The acrylated polyesters used as component (I-2) are known. Suitable acrylated polyesters can be prepared with the aid of various processes known to the skilled worker: for example, by way of the incorporation of trimethylolpropane monoallyl ether or maleic anhydride or other reactive anhydrides which can be polymerized with styrene and/or (meth)acrylates, followed by acrylation (organic or aqueous).

Also suitable as component (I-2) are acrylated polyurethanes having an OH number of from 40 to 200 mg KOH/g, with particular preference from 60 to 160 mg KOH/g, and an acid number of from 5 to 150 mg KOH/g, preferably from 15 to 75 mg KOH/g and, with particular preference, from 20 to 50 mg KOH/g. Preferably, the acrylated polyurethanes have number-average molecular weights Mn of between 1000 and 50,000 daltons, more preferably between 1000 and 15,000 daltons, measured in each case against a polystyrene standard.

The acrylated polyurethanes used as component (I-2) are likewise known. Suitable acrylated polyurethanes are described, for example, in DE-A-41 22 265, page 2, line 15 to page 5, line 44; DE-A-40 10 176, page 2, line 41 to page 6, line 64; EP-A-308 115, page 2, line 29 to page 5, line 21; EP-A-510 572, page 3, line 21 to page 5, line 42; and U.S. Pat. No. 4,496,708, column 4, line 5 to column 12, line 46.

Compounds suitable as component (I-3) for preparing the coating compositions of the invention are, for example, all water-soluble or water-dispersible polyester resins containing hydroxyl groups and acid groups which can be converted to the corresponding acid anion groups, preferably those polyester resins having an OH number of from 30 to 250 mg KOH/g, with particular preference from 60 to 200 mg KOH/g, and an acid number of from 5 to 150 mg KOH/g, with particular preference from 15 to 75 mg KOH/g and, with very particular preference, from 20 to 50 mg KOH/g. These polyester resins preferably have number-average molecular weights Mn of between 500 and 30,000 daltons, with particular preference between 1000 and 10,000 daltons and, with very particular preference, between 1000 and 5000 daltons, measured in each case against a polystyrene standard. It is preferred to use branched polyesters.

Preference is given to the use of polyesters obtainable by reacting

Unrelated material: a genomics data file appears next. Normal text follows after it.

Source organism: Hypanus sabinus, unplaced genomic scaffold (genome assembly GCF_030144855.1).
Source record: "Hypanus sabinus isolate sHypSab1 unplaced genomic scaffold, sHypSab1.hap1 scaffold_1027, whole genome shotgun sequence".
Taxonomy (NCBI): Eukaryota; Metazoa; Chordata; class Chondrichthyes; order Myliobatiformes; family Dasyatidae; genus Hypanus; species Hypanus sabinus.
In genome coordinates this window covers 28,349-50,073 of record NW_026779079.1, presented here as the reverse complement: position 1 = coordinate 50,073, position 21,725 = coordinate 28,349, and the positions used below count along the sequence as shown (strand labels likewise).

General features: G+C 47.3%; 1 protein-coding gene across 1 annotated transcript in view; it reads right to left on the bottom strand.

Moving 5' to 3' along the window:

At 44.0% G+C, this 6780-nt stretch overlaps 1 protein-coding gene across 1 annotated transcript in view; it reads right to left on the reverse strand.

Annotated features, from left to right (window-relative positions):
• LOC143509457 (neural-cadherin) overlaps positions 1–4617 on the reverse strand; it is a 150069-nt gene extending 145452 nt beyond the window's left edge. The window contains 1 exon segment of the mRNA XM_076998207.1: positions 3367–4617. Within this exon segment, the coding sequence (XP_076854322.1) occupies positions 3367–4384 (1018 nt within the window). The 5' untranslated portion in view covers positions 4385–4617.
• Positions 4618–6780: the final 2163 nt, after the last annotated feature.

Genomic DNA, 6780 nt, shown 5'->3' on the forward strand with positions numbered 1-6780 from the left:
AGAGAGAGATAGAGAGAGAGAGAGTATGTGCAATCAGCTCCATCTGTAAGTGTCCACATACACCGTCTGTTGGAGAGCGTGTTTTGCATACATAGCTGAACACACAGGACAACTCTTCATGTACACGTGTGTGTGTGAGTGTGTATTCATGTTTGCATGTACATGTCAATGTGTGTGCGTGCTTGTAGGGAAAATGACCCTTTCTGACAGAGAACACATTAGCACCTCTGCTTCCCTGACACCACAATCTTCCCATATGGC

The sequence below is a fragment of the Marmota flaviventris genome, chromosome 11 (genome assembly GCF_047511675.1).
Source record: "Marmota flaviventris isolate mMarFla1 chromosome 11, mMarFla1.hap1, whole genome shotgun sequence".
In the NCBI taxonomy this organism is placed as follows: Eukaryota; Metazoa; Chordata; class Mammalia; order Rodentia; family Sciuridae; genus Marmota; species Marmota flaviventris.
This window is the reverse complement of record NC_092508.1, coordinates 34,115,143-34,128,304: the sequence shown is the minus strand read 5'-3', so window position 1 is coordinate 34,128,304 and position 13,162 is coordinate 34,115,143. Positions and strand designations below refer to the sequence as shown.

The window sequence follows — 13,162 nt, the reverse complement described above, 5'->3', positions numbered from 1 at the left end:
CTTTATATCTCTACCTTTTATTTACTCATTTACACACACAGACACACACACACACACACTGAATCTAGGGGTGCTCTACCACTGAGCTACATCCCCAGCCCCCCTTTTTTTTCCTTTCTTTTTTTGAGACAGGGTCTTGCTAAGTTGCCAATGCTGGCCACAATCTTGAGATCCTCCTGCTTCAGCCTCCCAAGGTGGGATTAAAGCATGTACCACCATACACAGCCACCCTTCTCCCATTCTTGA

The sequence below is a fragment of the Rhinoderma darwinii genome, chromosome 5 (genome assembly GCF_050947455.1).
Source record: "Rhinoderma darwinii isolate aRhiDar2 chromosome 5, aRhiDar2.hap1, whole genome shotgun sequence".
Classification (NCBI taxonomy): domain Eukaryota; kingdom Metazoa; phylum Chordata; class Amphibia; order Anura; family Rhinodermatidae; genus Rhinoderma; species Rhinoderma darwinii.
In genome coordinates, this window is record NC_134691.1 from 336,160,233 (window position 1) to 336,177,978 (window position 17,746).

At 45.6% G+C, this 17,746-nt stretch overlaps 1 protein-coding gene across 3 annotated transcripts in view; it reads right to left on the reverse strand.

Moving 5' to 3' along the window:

p1) di- and/or polycarboxylic acids or their esterifiable derivatives, alone or together with monocarboxylic acids,

p2) diols

p3) polyols, alone or together with monools, and

p4) if desired, further modifying components.

Particular preference is given in this context to the use of polyesters which have been prepared without using monools and monocarboxylic acids. Likewise with particular preference, the polyesters are free from unsaturated fatty acids.

With regard to the compounds (p1) to (p3) suitable for preparing the polyesters, reference may be made to the description of the polymers (D). Compounds particularly suitable as component (p4) for preparing the polyesters are those having a group which is reactive toward the functional groups of the polyester. As modifying component (p4) it is possible, for example, to use diepoxide compounds, and also monoepoxide compounds if desired. Suitable components (p4) are described, for example, in DE-A-40 24 204 on page 4, lines 4 to 9.

Also suitable as component (p4) for preparing polyesters are compounds which, in addition to a group which is reactive toward the functional groups of the polyester, have a tertiary amino group, examples being monoisocyanates having at least one tertiary amino group or mercapto compounds having at least one tertiary amino group. For details reference is made to DE-A-40 24 204, page 4, lines 10 to 49.

Particular preference is given to the use of polyesters which have been prepared by a two-stage process in which first of all a hydroxyl-containing polyester having an OH number of from 100 to 400 mg KOH/g, preferably from 150 to 350 mg KOH/g, an acid number of less than 10 mg KOH/g and a number-average molecular weight Mn of from 500 to 2000 daltons is prepared and is then reacted in a second stage with carboxylic anhydrides to give the desired polyester. The amount of carboxylic anhydrides in this case is chosen such that the resulting polyester has the desired acid number. For this reaction, all of the commonly employed acid anhydrides are suitable.

In addition to this reaction of carboxylic anhydrides, the acid groups can also be introduced into the polyester by using dimethylolpropionic acid and the like.

Component (I) of the coating composition may comprise as a further constituent (I-B) all customary coatings pigments in proportions of from 0 to 60% by weight, based on component I. The pigments can consist of organic or inorganic compounds and can be effect pigments and/or color pigments.

As a further constituent (I-C), component (I) and, if appropriate, the binder as well can comprise at least one organic, fully or partly water-soluble solvent. Such solvents may also participate in the reaction with the crosslinking component (II) and thus act as reactive diluents.

The solvents (I-C) may further consist in full or in part of low molecular mass oligomeric compounds, which may be reactive or else nonreactive toward the crosslinking component (II). The solvents (I-C) are usually used in an amount of from 0 to 20% by weight, preferably of less than 15% by weight, based on the overall weight of component (I).